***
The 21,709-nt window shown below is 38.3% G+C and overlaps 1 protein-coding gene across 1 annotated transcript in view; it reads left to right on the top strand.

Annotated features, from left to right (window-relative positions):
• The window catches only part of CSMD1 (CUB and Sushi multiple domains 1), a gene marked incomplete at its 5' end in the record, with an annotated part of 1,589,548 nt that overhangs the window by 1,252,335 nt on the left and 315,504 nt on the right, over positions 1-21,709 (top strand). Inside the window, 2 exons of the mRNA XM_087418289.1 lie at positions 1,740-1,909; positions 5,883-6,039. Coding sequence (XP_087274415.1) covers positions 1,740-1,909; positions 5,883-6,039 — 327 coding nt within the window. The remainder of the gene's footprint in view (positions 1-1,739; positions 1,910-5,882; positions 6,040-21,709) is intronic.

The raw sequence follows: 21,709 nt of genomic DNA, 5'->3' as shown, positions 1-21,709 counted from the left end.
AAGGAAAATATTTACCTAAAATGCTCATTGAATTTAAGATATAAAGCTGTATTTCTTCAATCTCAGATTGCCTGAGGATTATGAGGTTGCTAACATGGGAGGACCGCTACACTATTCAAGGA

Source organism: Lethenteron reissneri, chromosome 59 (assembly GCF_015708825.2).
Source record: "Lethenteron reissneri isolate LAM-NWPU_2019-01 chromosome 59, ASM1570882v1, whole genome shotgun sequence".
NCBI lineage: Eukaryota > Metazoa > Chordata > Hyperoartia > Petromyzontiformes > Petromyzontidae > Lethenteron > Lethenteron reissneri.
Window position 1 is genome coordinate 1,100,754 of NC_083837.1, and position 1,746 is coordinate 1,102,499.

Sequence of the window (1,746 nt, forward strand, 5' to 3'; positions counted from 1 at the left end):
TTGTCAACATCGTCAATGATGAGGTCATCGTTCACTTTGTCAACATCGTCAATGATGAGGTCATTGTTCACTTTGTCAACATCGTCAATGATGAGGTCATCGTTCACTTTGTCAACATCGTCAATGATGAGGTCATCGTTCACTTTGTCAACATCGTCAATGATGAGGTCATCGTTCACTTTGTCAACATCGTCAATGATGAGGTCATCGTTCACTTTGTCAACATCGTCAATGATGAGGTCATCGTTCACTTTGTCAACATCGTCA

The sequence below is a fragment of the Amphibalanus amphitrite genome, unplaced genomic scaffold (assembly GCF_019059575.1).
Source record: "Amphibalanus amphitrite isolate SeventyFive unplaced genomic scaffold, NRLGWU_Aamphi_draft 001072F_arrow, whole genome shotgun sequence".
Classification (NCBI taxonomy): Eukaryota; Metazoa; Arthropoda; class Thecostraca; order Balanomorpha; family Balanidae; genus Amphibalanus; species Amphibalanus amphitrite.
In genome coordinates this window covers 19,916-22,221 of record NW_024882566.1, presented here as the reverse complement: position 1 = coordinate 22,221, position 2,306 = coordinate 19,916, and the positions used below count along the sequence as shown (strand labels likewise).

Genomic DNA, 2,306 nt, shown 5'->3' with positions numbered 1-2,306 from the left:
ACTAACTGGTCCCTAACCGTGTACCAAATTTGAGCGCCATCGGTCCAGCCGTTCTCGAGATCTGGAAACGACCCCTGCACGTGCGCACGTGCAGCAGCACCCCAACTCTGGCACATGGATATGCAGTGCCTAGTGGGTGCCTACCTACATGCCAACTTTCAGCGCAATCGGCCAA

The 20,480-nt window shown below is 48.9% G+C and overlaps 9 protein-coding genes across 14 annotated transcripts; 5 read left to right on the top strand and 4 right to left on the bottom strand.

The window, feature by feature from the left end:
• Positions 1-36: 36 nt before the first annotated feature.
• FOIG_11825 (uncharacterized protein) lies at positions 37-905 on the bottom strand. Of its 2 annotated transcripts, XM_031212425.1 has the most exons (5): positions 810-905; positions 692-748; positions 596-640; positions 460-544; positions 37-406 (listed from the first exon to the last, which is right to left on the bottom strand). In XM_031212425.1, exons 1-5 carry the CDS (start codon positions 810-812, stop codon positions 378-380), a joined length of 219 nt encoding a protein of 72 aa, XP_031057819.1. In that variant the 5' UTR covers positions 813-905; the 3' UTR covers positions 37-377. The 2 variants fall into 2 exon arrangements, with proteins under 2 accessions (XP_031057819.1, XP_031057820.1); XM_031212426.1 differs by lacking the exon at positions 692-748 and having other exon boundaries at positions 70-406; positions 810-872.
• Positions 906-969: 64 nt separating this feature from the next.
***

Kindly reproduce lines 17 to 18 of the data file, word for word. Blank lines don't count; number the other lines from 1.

ACTAACTGGTCCCTAACCGTGTACCAAATTTGAGCGCCATCGGTCCAGCCGTTCTCGAGATCTGGAAACGACCCCTGCACGTGCGCACGTGCAGCAGCACCCCAACTCTGGCACATGGATATGCAGTGCCTAGTGGGTGCCTACCTACATGCCAACTTTCAGCGCAATCGGCCAA

The 20,480-nt window shown below is 48.9% G+C and overlaps 9 protein-coding genes across 14 annotated transcripts; 5 read left to right on the top strand and 4 right to left on the bottom strand.